Grumbles in Grenada

Well, I still don’t seem to have worked out how to propitiate the rain god. The weather hasn’t been great here in Grenada. The red flag is wafting in the wind still as I speak. But I’ve had enough sun to get a tan.

The hotel is nice, but I’m not sure who rates highest on the scale of importance, the staff or the guests. I’m only here for a week and so far we’ve had the staff children’s party all over the beach and the staff dinner party, so we all had to eat fast and early, and the corporate do in the beach restaurant, so we couldn’t use it at all. We’ve also had no hot water for two nights. There was a burst pipe. I’ve just washed my hair in some coppery coloured liquid coming out of the tap at two centimetres  a minute. I am off to dry it and see if I’ve now got auburn highlights.

Grenada - Facts and Factoids

  • So, let's talk about Grenada. Grenada is one main island, also called Grenada, and several smaller surrounding islands. It's at the southern end of the Grenadines chain. It's slightly confusing. Most of the Grenadines belong to St Vincent and the Grenadines, but a few of these islands belong (as one would expect from the name) to Grenada. (The principal small islands are Carriacou and Petite Martinique).
  • Grenada is famous for the production of spices, which is how it got its nickname 'Island of Spice'. Nutmeg is one of the country’s major exports. ( It's even on the national flag). Grenada supplies nearly 40 per cent of the world’s annual crop. Cinnamon, ginger, cloves, mace, allspice, bay leaves orange/citrus peels, wild coffee (used by the locals) and turmeric are also produced.
  • The red border on the flag of Grenada symbolises the courage of its people. The six small yellow stars dotted along the border represent the six parishes of Grenada. The yellow triangles symbolise the nation’s warm weather and the warmth of its people, the green, the islands’ vegetation and agriculture. There's also the nutmeg, of course.

Grand Anse Beach

I wander up beautiful Grand Anse Beach, lined with with resorts and bars, and poke around the little boutiques and stalls in the spice market. This is yet another of those beaches that feature on the Best in the World lists. It's lovely, but it definitely won't make my Best of List. There's little in the way of interesting vegetation to make it truly breathtaking. I've tried swimming on my own, exploring the The Molinere Underwater Sculpture Park, (which sadly is not very exciting).  but the beach lifeguard is determined to accompany me, to 'make sure I'm safe' and keeps popping up at my side.

St. George's

At the other end of Grand Anse Beach is the capital, St. George’s, with its colourful homes, Georgian buildings and early eighteenth-century Fort George. A sunset boat cruise round the picturesque, but narrow, Carenage Harbour, with the compulsory rum punch, is relaxing.

A Brief History of Grenada

  • Christopher Columbus sighted Grenada in 1498, during his third voyage to the Americas. Before the arrival of the Europeans, Grenada was inhabited by the indigenous Carib peoples. They successfully resisted colonisation, until the French took over in 1649.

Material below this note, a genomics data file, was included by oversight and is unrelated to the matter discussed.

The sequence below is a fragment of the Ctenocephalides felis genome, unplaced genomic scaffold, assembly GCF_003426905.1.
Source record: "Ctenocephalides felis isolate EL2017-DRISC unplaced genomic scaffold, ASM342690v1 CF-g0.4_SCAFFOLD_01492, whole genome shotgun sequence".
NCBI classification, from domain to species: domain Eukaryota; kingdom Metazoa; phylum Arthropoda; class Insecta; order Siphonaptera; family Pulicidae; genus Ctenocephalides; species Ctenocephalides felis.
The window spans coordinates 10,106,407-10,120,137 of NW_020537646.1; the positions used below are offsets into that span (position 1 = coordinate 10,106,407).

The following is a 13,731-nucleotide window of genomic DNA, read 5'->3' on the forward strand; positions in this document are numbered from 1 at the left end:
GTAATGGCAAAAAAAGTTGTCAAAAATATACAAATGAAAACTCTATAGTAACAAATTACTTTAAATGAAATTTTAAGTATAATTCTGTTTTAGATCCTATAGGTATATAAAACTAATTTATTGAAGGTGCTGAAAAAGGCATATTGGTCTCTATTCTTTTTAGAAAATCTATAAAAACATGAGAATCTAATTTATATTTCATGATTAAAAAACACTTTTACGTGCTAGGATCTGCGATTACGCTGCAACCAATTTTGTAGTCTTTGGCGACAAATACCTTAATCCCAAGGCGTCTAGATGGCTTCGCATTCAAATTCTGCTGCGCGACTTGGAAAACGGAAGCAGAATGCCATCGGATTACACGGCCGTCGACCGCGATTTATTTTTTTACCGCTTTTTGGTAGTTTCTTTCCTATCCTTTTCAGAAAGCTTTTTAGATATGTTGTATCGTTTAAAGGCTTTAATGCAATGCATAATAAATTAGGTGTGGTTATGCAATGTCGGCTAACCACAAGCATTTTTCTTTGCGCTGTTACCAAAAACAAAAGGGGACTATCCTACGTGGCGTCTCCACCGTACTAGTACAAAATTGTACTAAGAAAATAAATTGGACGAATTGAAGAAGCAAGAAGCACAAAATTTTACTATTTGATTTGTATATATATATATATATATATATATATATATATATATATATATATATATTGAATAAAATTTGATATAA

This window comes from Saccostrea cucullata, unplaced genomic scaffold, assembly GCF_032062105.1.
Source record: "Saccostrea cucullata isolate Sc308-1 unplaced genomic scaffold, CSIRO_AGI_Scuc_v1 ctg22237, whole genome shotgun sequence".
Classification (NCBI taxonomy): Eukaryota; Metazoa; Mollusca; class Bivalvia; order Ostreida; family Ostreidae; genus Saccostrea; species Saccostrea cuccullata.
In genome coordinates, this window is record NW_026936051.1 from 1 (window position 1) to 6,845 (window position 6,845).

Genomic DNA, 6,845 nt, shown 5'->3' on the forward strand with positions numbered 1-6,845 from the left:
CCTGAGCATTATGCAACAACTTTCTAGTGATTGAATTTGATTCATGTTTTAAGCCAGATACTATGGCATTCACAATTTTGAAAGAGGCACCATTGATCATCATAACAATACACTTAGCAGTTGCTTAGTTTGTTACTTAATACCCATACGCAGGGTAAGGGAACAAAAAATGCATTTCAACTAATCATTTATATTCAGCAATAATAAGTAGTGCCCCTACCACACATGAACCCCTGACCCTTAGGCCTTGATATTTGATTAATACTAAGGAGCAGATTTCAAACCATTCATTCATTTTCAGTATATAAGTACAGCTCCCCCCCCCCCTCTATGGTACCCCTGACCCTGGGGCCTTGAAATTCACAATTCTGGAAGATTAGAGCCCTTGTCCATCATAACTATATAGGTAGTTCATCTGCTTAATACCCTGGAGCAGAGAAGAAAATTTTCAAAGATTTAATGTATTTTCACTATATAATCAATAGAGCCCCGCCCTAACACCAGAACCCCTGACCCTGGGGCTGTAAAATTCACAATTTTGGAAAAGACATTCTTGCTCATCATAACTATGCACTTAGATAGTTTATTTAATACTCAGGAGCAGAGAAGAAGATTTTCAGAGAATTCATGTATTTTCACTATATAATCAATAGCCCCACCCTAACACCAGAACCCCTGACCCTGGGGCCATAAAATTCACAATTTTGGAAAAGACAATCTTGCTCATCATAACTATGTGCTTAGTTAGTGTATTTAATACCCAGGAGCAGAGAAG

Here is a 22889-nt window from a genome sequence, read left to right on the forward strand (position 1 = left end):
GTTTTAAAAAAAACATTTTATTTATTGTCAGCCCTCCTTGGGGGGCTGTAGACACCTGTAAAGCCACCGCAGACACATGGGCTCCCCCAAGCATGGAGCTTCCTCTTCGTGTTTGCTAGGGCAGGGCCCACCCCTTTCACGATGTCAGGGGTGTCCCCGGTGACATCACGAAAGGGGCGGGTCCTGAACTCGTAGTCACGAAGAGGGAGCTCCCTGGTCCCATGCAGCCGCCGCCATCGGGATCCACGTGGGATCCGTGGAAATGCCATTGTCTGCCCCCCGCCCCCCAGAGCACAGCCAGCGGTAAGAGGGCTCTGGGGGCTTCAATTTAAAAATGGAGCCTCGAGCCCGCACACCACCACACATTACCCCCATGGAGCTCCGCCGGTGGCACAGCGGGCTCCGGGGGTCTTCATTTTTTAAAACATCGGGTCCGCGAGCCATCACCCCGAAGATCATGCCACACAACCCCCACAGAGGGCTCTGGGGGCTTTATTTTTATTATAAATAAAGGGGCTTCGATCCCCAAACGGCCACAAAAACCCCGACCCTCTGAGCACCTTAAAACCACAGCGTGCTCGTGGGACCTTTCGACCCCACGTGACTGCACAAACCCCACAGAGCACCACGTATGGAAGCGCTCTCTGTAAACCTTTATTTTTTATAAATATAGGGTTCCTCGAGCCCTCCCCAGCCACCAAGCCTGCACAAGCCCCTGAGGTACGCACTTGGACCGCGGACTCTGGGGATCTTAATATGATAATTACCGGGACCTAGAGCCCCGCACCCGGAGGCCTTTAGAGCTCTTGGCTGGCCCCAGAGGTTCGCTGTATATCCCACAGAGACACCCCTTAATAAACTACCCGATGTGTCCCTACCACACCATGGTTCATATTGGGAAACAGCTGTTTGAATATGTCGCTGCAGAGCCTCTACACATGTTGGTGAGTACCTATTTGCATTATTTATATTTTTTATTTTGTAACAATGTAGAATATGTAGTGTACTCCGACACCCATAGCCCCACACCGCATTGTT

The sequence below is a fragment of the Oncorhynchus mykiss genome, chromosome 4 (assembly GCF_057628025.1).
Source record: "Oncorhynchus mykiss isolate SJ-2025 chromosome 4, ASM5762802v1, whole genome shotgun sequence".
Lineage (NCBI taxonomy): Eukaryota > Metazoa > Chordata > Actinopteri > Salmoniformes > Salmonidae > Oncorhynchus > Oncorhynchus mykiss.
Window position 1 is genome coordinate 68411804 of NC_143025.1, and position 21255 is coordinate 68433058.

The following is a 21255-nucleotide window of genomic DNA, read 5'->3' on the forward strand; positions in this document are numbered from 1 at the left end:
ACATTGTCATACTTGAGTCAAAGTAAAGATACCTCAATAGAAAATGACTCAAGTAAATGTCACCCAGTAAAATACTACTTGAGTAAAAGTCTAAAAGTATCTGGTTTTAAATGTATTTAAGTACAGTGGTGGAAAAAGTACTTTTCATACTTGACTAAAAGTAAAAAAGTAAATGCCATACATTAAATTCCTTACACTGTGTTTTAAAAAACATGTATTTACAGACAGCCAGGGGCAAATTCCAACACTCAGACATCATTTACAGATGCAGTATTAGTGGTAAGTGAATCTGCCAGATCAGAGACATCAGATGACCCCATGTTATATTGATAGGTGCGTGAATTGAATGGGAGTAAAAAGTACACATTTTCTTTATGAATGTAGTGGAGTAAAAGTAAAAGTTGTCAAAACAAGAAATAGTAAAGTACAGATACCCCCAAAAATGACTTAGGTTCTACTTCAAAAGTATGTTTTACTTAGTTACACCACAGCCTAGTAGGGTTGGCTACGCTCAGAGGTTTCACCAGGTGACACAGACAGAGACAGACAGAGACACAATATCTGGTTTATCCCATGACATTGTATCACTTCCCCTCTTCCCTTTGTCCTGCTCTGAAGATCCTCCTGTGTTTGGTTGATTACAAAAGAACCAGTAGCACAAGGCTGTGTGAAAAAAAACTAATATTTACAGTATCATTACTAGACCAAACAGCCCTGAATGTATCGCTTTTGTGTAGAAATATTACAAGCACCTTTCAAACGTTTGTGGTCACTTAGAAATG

• Over a hundred years later, Grenada was ceded to the British under the Treaty of Paris . British rule continued until independence in 1974.
  • There was a brief interlude in democracy, in 1979, when the Marxist–Leninist New Jewel Movement overthrew the government in a bloodless coup d'état and established the People's Revolutionary Government (PRG), headed by Maurice Bishop. Bishop was subsequently arrested and executed by members of the People's Revolutionary Army, prompting a U.S.- led invasion (it lasted 8 days) in October 1983.
  • It's believed that the name Grenada is an anglicization of Granada, after the Spanish city.

Escape - Round Grenada

A car around the hilly main island ( approximately 20 miles long by 12 miles wide) makes a better escape. Grenada is volcanic, with crater lakes, small rivers and waterfalls. The weather is still not great, but there are flowers aplenty and grand colonial houses to visit. And spice plantations, of course. There's also the usual sugar cultivation, mainly for rum. We stop for some time at the River Antoine Distillery.

A Singles Holiday

But the highlight (?) of the trip has definitely been Stalker Man. (He used to be called Twelve Contender Boatman, as he told me he had 12 women vying to be crew on his yacht trip). Date One in the UK I told him I was coming here. I only saw him three times. So when I turn up, there he is, waving at me from the terrace.  How weird is that? He is on his mobile, so I just nip by and go to my room. So then he goes all anxious and avoids me, just hangs around the bar talking to all the singles, which makes it very hard for me to join them too - great.

Instead, I hang around with the other new arrivals at the opposite end of the bar. There are, at least good margaritas. A few of those and we’re all under the bar. And I tell them about Mr. Stalker (who is also called John by the way) and they decide I need protecting, especially as he is hanging around. So after midnight one gangly 33 year old (nice eyes though) insists on escorting me to my room. And makes a pretty determined pass outside the door. I tell him that this is not a good idea and he should go to bed, though conversation is a bit difficult as he’s got me pinned against the door. When I’ve persuaded him that’s not an invitation he departs. Next he proceeds to sulk for the rest of the week, so that’s the other group I can’t join either now. Excellent.

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